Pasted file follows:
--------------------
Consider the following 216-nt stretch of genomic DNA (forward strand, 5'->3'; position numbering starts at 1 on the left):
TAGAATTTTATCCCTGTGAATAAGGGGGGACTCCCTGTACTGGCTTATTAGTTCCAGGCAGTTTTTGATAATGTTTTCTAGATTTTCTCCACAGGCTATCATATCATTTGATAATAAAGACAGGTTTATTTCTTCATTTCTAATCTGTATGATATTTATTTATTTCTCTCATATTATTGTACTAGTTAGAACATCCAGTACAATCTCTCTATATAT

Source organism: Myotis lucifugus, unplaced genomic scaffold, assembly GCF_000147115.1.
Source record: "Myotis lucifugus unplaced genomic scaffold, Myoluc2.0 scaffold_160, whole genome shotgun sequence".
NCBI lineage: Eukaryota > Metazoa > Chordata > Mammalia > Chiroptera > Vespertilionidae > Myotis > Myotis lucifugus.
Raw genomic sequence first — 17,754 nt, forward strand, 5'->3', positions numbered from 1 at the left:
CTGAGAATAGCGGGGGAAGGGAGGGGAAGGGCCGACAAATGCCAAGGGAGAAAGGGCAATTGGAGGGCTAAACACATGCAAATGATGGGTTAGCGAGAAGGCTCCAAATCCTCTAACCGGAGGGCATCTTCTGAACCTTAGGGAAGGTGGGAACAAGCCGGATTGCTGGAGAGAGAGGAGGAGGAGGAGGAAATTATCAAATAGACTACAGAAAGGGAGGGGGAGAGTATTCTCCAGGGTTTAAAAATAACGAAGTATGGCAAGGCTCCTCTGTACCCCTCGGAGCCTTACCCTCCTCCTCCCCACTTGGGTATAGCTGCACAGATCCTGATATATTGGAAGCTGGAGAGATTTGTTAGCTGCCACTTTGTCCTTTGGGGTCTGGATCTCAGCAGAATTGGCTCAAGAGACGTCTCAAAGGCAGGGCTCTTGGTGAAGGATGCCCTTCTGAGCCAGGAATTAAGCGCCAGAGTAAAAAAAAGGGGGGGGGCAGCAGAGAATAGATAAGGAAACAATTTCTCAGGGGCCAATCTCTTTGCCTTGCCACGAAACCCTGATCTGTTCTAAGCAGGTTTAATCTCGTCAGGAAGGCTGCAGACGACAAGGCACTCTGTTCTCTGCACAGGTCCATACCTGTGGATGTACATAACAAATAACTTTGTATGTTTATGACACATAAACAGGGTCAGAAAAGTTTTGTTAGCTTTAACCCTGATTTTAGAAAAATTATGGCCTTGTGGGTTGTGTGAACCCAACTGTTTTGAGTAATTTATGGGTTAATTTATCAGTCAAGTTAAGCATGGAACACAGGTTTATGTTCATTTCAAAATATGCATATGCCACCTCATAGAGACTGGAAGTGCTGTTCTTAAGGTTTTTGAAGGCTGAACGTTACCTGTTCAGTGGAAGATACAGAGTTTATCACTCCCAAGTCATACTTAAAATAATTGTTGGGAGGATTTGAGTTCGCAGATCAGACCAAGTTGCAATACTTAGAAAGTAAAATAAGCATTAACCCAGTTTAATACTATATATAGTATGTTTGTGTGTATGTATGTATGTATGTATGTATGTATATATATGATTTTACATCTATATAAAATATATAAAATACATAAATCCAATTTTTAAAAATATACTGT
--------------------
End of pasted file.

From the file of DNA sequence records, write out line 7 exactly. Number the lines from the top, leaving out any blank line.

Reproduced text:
CTGAGAATAGCGGGGGAAGGGAGGGGAAGGGCCGACAAATGCCAAGGGAGAAAGGGCAATTGGAGGGCTAAACACATGCAAATGATGGGTTAGCGAGAAGGCTCCAAATCCTCTAACCGGAGGGCATCTTCTGAACCTTAGGGAAGGTGGGAACAAGCCGGATTGCTGGAGAGAGAGGAGGAGGAGGAGGAAATTATCAAATAGACTACAGAAAGGGAGGGGGAGAGTATTCTCCAGGGTTTAAAAATAACGAAGTATGGCAAGGCTCCTCTGTACCCCTCGGAGCCTTACCCTCCTCCTCCCCACTTGGGTATAGCTGCACAGATCCTGATATATTGGAAGCTGGAGAGATTTGTTAGCTGCCACTTTGTCCTTTGGGGTCTGGATCTCAGCAGAATTGGCTCAAGAGACGTCTCAAAGGCAGGGCTCTTGGTGAAGGATGCCCTTCTGAGCCAGGAATTAAGCGCCAGAGTAAAAAAAAGGGGGGGGGCAGCAGAGAATAGATAAGGAAACAATTTCTCAGGGGCCAATCTCTTTGCCTTGCCACGAAACCCTGATCTGTTCTAAGCAGGTTTAATCTCGTCAGGAAGGCTGCAGACGACAAGGCACTCTGTTCTCTGCACAGGTCCATACCTGTGGATGTACATAACAAATAACTTTGTATGTTTATGACACATAAACAGGGTCAGAAAAGTTTTGTTAGCTTTAACCCTGATTTTAGAAAAATTATGGCCTTGTGGGTTGTGTGAACCCAACTGTTTTGAGTAATTTATGGGTTAATTTATCAGTCAAGTTAAGCATGGAACACAGGTTTATGTTCATTTCAAAATATGCATATGCCACCTCATAGAGACTGGAAGTGCTGTTCTTAAGGTTTTTGAAGGCTGAACGTTACCTGTTCAGTGGAAGATACAGAGTTTATCACTCCCAAGTCATACTTAAAATAATTGTTGGGAGGATTTGAGTTCGCAGATCAGACCAAGTTGCAATACTTAGAAAGTAAAATAAGCATTAACCCAGTTTAATACTATATATAGTATGTTTGTGTGTATGTATGTATGTATGTATGTATGTATATATATGATTTTACATCTATATAAAATATATAAAATACATAAATCCAATTTTTAAAAATATACTGT